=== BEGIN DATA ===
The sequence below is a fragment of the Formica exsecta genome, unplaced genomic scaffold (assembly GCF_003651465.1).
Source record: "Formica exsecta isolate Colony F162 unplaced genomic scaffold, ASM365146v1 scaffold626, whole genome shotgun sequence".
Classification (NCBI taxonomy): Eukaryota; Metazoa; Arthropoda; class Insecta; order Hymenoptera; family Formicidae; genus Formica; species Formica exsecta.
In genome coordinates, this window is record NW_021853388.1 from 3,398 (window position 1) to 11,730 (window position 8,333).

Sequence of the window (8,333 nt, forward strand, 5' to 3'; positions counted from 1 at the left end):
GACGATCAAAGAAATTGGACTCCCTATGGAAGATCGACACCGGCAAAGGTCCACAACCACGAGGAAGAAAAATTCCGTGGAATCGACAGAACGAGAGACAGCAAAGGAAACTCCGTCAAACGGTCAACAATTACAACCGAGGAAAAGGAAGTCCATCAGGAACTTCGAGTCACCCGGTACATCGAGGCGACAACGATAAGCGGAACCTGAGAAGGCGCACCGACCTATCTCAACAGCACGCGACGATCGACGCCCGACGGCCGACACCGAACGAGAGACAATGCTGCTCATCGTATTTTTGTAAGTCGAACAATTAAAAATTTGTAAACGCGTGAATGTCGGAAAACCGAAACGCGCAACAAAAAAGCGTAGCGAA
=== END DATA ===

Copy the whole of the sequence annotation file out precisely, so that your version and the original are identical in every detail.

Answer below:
The sequence below is a fragment of the Formica exsecta genome, unplaced genomic scaffold (assembly GCF_003651465.1).
Source record: "Formica exsecta isolate Colony F162 unplaced genomic scaffold, ASM365146v1 scaffold626, whole genome shotgun sequence".
Classification (NCBI taxonomy): Eukaryota; Metazoa; Arthropoda; class Insecta; order Hymenoptera; family Formicidae; genus Formica; species Formica exsecta.
In genome coordinates, this window is record NW_021853388.1 from 3,398 (window position 1) to 11,730 (window position 8,333).

Sequence of the window (8,333 nt, forward strand, 5' to 3'; positions counted from 1 at the left end):
GACGATCAAAGAAATTGGACTCCCTATGGAAGATCGACACCGGCAAAGGTCCACAACCACGAGGAAGAAAAATTCCGTGGAATCGACAGAACGAGAGACAGCAAAGGAAACTCCGTCAAACGGTCAACAATTACAACCGAGGAAAAGGAAGTCCATCAGGAACTTCGAGTCACCCGGTACATCGAGGCGACAACGATAAGCGGAACCTGAGAAGGCGCACCGACCTATCTCAACAGCACGCGACGATCGACGCCCGACGGCCGACACCGAACGAGAGACAATGCTGCTCATCGTATTTTTGTAAGTCGAACAATTAAAAATTTGTAAACGCGTGAATGTCGGAAAACCGAAACGCGCAACAAAAAAGCGTAGCGAA